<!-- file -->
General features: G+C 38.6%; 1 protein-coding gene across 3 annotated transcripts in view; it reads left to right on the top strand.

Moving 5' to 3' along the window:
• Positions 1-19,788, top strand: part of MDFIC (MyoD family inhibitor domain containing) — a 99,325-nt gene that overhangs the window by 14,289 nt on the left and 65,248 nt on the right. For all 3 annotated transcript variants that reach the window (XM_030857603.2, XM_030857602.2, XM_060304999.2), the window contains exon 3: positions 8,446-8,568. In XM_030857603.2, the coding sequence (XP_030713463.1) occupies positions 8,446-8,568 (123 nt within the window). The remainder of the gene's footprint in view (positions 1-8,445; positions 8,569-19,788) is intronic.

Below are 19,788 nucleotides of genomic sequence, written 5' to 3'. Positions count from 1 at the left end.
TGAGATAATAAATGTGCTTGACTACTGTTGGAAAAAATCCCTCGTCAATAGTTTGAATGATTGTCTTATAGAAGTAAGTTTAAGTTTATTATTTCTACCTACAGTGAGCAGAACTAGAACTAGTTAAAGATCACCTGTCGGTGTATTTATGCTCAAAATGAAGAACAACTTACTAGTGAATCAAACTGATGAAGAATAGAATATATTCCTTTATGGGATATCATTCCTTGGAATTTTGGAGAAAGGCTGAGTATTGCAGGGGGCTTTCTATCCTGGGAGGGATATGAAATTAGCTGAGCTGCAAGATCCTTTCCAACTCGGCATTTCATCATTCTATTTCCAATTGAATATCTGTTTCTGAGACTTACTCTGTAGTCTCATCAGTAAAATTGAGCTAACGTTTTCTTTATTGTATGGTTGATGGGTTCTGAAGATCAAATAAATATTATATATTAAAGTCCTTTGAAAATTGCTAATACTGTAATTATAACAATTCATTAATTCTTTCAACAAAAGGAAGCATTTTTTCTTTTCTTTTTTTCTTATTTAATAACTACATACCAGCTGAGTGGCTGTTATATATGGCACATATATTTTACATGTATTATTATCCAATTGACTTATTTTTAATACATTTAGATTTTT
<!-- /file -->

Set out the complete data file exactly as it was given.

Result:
General features: G+C 38.6%; 1 protein-coding gene across 3 annotated transcripts in view; it reads left to right on the top strand.

Moving 5' to 3' along the window:
• Positions 1-19,788, top strand: part of MDFIC (MyoD family inhibitor domain containing) — a 99,325-nt gene that overhangs the window by 14,289 nt on the left and 65,248 nt on the right. For all 3 annotated transcript variants that reach the window (XM_030857603.2, XM_030857602.2, XM_060304999.2), the window contains exon 3: positions 8,446-8,568. In XM_030857603.2, the coding sequence (XP_030713463.1) occupies positions 8,446-8,568 (123 nt within the window). The remainder of the gene's footprint in view (positions 1-8,445; positions 8,569-19,788) is intronic.

Below are 19,788 nucleotides of genomic sequence, written 5' to 3'. Positions count from 1 at the left end.
TGAGATAATAAATGTGCTTGACTACTGTTGGAAAAAATCCCTCGTCAATAGTTTGAATGATTGTCTTATAGAAGTAAGTTTAAGTTTATTATTTCTACCTACAGTGAGCAGAACTAGAACTAGTTAAAGATCACCTGTCGGTGTATTTATGCTCAAAATGAAGAACAACTTACTAGTGAATCAAACTGATGAAGAATAGAATATATTCCTTTATGGGATATCATTCCTTGGAATTTTGGAGAAAGGCTGAGTATTGCAGGGGGCTTTCTATCCTGGGAGGGATATGAAATTAGCTGAGCTGCAAGATCCTTTCCAACTCGGCATTTCATCATTCTATTTCCAATTGAATATCTGTTTCTGAGACTTACTCTGTAGTCTCATCAGTAAAATTGAGCTAACGTTTTCTTTATTGTATGGTTGATGGGTTCTGAAGATCAAATAAATATTATATATTAAAGTCCTTTGAAAATTGCTAATACTGTAATTATAACAATTCATTAATTCTTTCAACAAAAGGAAGCATTTTTTCTTTTCTTTTTTTCTTATTTAATAACTACATACCAGCTGAGTGGCTGTTATATATGGCACATATATTTTACATGTATTATTATCCAATTGACTTATTTTTAATACATTTAGATTTTT